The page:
Some years ago, when I worked in wealth management marketing, I tested automated marketing on Facebook. The results were mixed - lots of clicks on the ad we ran, but not enough conversions i.e people didn't sign up in response to an offer of a complimentary consultation.
There was, however, a great lesson learned: marketing automation, when done right, can be a cost-and-time effective way of generating specific prospect interest that would convert to paying clients.
In not doing it the right way, the firm learned the following valuable lessons, which I happily share with you here:
Lots of people clicked on the firm's Facebook ad - which meant that the ad was a good one (good message, image). So we knew the ad was working.
Upon clicking the ad, prospects were taken to what is commonly called the "landing page". This is the all-important page as it is where the real interaction truly starts. The landing page is where you pitch something compelling that moves the visitor to connect with you. That something compelling is an offer or piece of content that they become interested in. It's called the "lead magnet". Examples of lead magnets include an e-guide, white paper, or even a complimentary consultation. To access such content, the visitor has to provide her first name and email address. This requirement makes the content "gated content". Gated content when done right helps you capture someone's e-mail i.e. it is crucial to your e-mail list-building.
This overall process is called a marketing/sales "funnel". The most important result is clearly the capturing of email/contact info -- once you have their email, you can start to truly customize your conversation with prospects, making them a worthy lead (e.g. send them another article or useful piece of content or invite them to a seminar on that very topic that they have indicated strong interest in).
Certainly most captured prospects are unlikely to respond immediately, but adding them to your newsletter database is one way to keep in touch. Some may decide to unsubscribe, but it's just as likely that most won't. The point is to stay in touch, as you never know when a person may eventually need your services or know someone who does. What's more, frequent and regular e-mail drips will, over time, capture behavior - your marketing automation software will track who clicks on what. These are indications of interest and can help you refine which prospect gets what content/offer. This is what is commonly known as nurturing your leads.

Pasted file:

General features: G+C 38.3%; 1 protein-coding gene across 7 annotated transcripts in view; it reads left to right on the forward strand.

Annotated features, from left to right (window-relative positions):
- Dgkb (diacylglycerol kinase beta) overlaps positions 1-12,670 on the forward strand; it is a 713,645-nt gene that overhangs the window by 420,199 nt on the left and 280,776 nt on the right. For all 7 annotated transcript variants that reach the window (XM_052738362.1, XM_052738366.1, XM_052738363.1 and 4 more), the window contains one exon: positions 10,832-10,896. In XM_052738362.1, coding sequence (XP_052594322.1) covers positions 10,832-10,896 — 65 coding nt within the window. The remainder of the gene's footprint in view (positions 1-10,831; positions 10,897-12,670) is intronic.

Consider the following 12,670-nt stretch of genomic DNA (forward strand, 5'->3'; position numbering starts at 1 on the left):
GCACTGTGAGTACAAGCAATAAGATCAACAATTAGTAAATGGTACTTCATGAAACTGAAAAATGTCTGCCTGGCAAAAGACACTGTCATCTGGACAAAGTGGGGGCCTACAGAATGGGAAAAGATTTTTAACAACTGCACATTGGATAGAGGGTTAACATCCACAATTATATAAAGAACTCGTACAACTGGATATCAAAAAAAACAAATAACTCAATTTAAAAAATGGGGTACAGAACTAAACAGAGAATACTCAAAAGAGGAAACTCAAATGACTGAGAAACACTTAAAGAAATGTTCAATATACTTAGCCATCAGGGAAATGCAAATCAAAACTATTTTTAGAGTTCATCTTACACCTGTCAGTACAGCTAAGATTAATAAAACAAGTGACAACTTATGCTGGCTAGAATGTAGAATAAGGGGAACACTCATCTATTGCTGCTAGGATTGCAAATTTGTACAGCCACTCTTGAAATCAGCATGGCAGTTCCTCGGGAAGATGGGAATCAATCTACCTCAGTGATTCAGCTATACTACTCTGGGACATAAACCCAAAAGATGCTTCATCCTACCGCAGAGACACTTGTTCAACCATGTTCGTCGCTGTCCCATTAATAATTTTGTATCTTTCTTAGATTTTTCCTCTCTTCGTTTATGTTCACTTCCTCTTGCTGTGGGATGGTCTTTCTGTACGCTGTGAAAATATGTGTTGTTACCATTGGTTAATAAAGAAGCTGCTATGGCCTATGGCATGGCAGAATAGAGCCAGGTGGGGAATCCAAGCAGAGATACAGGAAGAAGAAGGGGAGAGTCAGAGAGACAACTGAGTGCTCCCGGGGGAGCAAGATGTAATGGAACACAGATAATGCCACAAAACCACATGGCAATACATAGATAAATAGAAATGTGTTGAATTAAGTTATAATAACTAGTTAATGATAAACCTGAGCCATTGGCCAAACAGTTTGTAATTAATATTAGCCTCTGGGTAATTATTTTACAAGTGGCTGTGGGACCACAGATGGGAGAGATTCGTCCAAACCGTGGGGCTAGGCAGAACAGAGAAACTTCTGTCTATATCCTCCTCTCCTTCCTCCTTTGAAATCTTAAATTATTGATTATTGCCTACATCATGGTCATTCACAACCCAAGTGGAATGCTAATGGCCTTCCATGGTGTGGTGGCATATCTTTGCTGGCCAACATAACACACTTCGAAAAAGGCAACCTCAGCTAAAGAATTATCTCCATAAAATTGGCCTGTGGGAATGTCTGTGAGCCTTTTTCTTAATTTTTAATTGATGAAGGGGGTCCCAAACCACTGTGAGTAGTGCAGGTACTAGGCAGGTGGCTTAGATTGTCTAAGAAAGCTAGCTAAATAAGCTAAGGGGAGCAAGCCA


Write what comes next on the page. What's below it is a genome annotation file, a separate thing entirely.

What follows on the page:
We found that there were quite a number of visits to the landing page, but somehow, the lead magnet didn't compel email sign-ups to download the lead magnet/gated content.
The reason was simple: the landing page simply wasn't compelling enough. It offered a complimentary consultation. This pre-supposed that people were ready to meet the wealth manager. It should have instead offered an e-guide on financial planning for families (which was the subject matter of the ad that generated so many clicks). Due to the long lead time required to get an e-guide vetted and approved by the compliance department, the firm had decided to offer a simple complimentary consultation instead.
All this was a real pity. If you run your own business or have tried Facebook advertising, then you'll know just how hard it is to get people to even click on your ad in the first place. A lost opportunity? Perhaps. The firm decided not to move on with testing, and so my curiosity was never satisfied with subsequent efforts (tip: if you are going to invest in automated marketing, make sure you have a series of campaigns to test what works and what doesn't. Marketing in one-off, piececmeal efforts never pays a dividend).
I still think automated marketing is a great tool for generating real leads. In fact, it can become an indispensable tool in your marketing arsenal. If you knew what a person wanted to know more about, then you could market to that very precisely, thereby increasing your chances of engaging them on an even deeper level. And as both business owners and consumers, we know that when we are well engaged with a website (useful articles, interesting media, great testimonials, a professional and modern look), we start to think that maybe we should take the next step: make an appointment with the professionals on the website. If, for example, some of the people who clicked on the firm's Facebook ad were single moms looking to build financial stability for themselves and their kids, and the landing page offered an e-guide for single parents (lead magnet), the results could have very well been different (ie more conversions).
Which circles back to how compelling the content your website offers truly is - your visitor needs to be persuaded to think, "It's worthwhile giving my email and first name because I think their white paper is going to be a worthwhile read." (note: part of this persuasion of course is the quality and quantity of your testimonials, professional expertise and track record, and personal brand in your community).
I'll be writing more about the specifics in how automated marketing (or "marketing automation" as it's also referred to) in a later post. But for now, if you're about to try it for your own firm's marketing, pause a little and learn from the lesson of my own experience - make sure your lead magnet is a strong, enticing one, prepare for your series of nurturing emails to cultivate your prospect and do it way before you launch your marketing automation, make sure you target your prospects correctly, especially as regards where you are most likely to find them online. And above all, don't buy all the bells and whistles immediately - work with a vendor who offers scalability, where you only pay for the tools you can use at your current stage of marketing.
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